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ENVIRONMENTAL POLICY & DECISION MAKING: SUBJECT GUIDE: Articles

Use this guide to get started with your environmental policy & decision making research!

Finding Scientific Perspectives

Finding Social & Policy Perspective

Key Database: GreenFile

GreenFILE offers well-researched information covering all aspects of human impact to the environment.  Multidisciplinary by nature, GreenFILE draws on the connections between the environment and a variety of disciplines such as agriculture, education, law, health and technology. The database provides indexing and abstracts for approximately 538,000 records, as well as Open Access full text for more than 5,800 records.

Greenfile
Limit Your Results

Key Scientific Database: Biological Sciences

Contains abstracts and citations from over 8000 serials, as well as conference proceedings, technical reports, monographs and selected books and patents within the biological sciences.

Key Policy Database: PAIS International

Subjects covered include global public policy and social issues including culture and religion, human rights, labor policy, media, politics, transportation and more.through periodicals, books, hearings, reports, gray literature, government publications, Internet resources, and other publications from 120 countries.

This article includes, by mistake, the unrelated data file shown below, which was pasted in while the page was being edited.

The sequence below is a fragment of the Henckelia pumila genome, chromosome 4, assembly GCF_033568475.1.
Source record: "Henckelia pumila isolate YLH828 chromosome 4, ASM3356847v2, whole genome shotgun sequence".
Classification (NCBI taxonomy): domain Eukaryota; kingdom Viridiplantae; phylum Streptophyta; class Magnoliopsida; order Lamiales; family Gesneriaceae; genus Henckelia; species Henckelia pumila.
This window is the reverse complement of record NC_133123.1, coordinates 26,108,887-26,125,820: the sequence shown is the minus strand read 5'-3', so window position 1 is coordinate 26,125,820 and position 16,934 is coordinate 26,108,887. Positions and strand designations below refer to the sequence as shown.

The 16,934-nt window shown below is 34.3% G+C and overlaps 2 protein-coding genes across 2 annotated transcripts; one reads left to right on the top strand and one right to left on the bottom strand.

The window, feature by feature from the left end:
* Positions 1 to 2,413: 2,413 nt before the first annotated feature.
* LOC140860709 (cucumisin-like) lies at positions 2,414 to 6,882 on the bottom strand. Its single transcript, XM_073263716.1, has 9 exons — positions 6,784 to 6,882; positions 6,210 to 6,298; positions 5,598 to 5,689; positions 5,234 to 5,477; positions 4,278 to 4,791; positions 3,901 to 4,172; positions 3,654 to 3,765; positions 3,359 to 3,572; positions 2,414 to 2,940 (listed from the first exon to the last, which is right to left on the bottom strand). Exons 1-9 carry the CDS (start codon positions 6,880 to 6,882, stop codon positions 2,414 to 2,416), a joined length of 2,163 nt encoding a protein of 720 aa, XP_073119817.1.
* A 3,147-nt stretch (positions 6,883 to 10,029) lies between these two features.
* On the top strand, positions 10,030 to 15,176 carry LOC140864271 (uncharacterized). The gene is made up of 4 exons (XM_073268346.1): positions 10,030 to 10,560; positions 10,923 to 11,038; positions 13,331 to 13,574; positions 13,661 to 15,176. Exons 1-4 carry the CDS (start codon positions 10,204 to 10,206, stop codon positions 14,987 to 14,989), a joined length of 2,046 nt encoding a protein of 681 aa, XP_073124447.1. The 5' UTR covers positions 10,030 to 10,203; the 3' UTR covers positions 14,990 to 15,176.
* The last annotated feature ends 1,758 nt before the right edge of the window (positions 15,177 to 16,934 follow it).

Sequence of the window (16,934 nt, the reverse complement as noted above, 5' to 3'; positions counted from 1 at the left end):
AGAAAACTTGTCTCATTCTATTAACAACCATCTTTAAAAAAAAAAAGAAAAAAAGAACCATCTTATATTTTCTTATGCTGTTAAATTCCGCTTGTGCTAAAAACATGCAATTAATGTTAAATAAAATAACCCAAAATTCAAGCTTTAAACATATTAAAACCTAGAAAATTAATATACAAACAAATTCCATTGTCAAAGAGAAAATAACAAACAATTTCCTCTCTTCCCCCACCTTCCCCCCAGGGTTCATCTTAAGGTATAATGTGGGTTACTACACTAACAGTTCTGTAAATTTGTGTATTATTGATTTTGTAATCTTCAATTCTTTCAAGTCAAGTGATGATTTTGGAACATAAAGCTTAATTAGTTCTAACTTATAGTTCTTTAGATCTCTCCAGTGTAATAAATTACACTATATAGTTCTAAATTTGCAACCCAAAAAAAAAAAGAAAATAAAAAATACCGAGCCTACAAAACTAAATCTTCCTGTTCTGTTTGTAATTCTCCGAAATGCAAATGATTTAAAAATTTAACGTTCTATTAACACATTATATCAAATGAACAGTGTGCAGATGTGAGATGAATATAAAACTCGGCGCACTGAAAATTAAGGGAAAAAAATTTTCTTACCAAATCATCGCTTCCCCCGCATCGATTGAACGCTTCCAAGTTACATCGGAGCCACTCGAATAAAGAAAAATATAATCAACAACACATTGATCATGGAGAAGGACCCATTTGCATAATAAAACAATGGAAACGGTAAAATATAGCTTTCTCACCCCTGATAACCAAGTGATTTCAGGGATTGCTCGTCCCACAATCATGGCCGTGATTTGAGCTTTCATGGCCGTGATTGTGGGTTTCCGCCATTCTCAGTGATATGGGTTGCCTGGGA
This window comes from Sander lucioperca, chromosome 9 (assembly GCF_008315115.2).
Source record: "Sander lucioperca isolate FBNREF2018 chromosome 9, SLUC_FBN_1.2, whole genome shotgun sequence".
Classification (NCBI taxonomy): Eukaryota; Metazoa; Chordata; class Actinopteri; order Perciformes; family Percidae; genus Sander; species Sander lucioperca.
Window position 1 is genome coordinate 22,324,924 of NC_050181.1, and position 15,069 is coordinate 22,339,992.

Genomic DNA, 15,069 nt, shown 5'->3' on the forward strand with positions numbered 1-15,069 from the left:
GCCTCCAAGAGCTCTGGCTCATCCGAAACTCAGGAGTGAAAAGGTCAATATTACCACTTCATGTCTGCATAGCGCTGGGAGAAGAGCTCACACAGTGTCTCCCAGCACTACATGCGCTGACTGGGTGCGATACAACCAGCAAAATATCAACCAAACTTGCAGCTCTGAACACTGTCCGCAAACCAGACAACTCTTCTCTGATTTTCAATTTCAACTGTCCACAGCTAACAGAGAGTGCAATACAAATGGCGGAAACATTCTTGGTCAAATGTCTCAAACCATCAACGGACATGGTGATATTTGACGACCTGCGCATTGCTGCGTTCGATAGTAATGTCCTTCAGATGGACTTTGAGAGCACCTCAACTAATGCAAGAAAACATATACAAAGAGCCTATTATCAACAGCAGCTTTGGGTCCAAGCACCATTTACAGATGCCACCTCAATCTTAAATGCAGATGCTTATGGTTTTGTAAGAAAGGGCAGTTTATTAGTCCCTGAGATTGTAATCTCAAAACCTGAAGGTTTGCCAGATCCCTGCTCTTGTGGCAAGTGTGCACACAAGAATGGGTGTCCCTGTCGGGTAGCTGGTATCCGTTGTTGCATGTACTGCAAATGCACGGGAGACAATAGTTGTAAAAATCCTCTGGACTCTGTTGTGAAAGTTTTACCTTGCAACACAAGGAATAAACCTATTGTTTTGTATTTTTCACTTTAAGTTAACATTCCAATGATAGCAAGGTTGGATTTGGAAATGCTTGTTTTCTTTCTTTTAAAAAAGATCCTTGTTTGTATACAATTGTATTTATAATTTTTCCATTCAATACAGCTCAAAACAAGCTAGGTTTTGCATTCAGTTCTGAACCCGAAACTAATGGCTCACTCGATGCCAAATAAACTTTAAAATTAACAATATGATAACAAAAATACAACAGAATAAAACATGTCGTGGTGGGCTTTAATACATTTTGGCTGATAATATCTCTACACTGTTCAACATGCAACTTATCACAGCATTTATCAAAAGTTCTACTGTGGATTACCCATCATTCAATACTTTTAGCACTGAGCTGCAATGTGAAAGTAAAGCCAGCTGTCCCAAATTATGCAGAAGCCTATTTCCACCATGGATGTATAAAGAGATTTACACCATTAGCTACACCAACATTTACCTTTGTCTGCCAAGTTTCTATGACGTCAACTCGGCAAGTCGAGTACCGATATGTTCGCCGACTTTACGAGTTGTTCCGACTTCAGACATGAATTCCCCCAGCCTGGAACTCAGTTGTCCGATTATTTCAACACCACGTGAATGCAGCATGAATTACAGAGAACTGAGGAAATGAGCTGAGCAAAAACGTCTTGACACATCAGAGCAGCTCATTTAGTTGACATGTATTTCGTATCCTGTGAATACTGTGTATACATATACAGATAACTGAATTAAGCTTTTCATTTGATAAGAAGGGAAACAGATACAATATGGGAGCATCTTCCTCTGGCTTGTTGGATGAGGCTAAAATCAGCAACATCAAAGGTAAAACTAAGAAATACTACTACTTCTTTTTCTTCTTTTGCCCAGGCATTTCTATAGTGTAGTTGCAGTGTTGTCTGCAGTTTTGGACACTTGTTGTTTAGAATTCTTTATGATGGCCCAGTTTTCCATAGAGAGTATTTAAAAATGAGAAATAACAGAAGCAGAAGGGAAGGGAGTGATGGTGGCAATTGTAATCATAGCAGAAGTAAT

Environmental Policy Research in Google Scholar

Google Scholar can be a powerful search tool, but it can be inconsistent in its coverage, so it is best if used for supplemental research. See below for best practices for using Google Scholar.

Google Scholar Cited Reference Search

Another useful feature of Google Scholar is its ability to allow for easily finding articles which have cited an article that you have found. 

Step 1: When looking at search results, check for the 'Cited by X' link underneath each result. That will tell you how many subsequent articles (that Google Scholar is aware of...it's not 100% comprehensive! This is a ballpark figure) have cited this particular article.

  • Step 2: Click that link, and you will be taken to a new set of results, all of which have cited the original article, which will still be listed at the top of the page. 

What's a secondary source?

In secondary sources, authors analyze and interpret primary source materials. 

Secondary sources can be scholarly or popular.  Scholarly sources (sometimes called "academic" or "peer-reviewed" sources) are written by and for experts and typically include bibliographies and citations.  Popular sources are written for a general, non-expert audience and can be authored by anyone.

Need Help?

 Stuck? Need Help? This guide is only an introduction to the many resources available to you.  If you have any questions at all, or if you're not finding what you need, don't hesitate to contact Eli!

Eli Gandour-Rood

Science Librarian
egandourrood@pugetsound.edu
tel: (253) 879-3678
office:  Collins Library 117